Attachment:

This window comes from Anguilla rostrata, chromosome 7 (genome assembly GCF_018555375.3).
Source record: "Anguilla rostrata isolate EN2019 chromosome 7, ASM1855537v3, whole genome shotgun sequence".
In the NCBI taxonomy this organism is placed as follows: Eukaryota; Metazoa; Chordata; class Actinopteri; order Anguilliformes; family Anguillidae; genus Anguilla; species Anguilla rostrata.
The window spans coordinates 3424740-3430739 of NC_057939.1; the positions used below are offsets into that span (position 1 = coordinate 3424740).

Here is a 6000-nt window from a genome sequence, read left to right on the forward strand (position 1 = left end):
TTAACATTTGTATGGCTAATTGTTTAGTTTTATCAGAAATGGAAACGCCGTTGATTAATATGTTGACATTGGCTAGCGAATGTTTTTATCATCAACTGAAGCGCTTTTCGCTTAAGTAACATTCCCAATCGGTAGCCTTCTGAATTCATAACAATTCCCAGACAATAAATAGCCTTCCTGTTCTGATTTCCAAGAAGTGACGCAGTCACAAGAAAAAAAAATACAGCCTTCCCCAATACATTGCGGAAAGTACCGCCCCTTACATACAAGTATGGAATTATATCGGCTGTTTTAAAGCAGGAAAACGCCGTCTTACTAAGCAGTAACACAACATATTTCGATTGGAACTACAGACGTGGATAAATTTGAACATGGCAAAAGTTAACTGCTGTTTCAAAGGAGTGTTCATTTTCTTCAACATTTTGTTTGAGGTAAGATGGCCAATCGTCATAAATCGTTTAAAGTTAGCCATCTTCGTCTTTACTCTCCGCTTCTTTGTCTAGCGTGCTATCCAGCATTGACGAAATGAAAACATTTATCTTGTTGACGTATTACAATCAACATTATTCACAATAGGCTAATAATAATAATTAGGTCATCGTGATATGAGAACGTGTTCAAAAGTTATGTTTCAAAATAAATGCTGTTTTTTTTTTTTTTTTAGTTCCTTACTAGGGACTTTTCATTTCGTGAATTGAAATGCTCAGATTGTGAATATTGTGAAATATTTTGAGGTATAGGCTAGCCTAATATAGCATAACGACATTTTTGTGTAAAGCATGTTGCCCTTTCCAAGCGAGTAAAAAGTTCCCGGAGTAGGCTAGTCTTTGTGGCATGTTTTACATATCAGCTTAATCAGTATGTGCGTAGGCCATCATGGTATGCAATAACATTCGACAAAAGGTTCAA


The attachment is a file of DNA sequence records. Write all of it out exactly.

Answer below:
This window comes from Anguilla rostrata, chromosome 7 (genome assembly GCF_018555375.3).
Source record: "Anguilla rostrata isolate EN2019 chromosome 7, ASM1855537v3, whole genome shotgun sequence".
In the NCBI taxonomy this organism is placed as follows: Eukaryota; Metazoa; Chordata; class Actinopteri; order Anguilliformes; family Anguillidae; genus Anguilla; species Anguilla rostrata.
The window spans coordinates 3424740-3430739 of NC_057939.1; the positions used below are offsets into that span (position 1 = coordinate 3424740).

Here is a 6000-nt window from a genome sequence, read left to right on the forward strand (position 1 = left end):
TTAACATTTGTATGGCTAATTGTTTAGTTTTATCAGAAATGGAAACGCCGTTGATTAATATGTTGACATTGGCTAGCGAATGTTTTTATCATCAACTGAAGCGCTTTTCGCTTAAGTAACATTCCCAATCGGTAGCCTTCTGAATTCATAACAATTCCCAGACAATAAATAGCCTTCCTGTTCTGATTTCCAAGAAGTGACGCAGTCACAAGAAAAAAAAATACAGCCTTCCCCAATACATTGCGGAAAGTACCGCCCCTTACATACAAGTATGGAATTATATCGGCTGTTTTAAAGCAGGAAAACGCCGTCTTACTAAGCAGTAACACAACATATTTCGATTGGAACTACAGACGTGGATAAATTTGAACATGGCAAAAGTTAACTGCTGTTTCAAAGGAGTGTTCATTTTCTTCAACATTTTGTTTGAGGTAAGATGGCCAATCGTCATAAATCGTTTAAAGTTAGCCATCTTCGTCTTTACTCTCCGCTTCTTTGTCTAGCGTGCTATCCAGCATTGACGAAATGAAAACATTTATCTTGTTGACGTATTACAATCAACATTATTCACAATAGGCTAATAATAATAATTAGGTCATCGTGATATGAGAACGTGTTCAAAAGTTATGTTTCAAAATAAATGCTGTTTTTTTTTTTTTTTTAGTTCCTTACTAGGGACTTTTCATTTCGTGAATTGAAATGCTCAGATTGTGAATATTGTGAAATATTTTGAGGTATAGGCTAGCCTAATATAGCATAACGACATTTTTGTGTAAAGCATGTTGCCCTTTCCAAGCGAGTAAAAAGTTCCCGGAGTAGGCTAGTCTTTGTGGCATGTTTTACATATCAGCTTAATCAGTATGTGCGTAGGCCATCATGGTATGCAATAACATTCGACAAAAGGTTCAA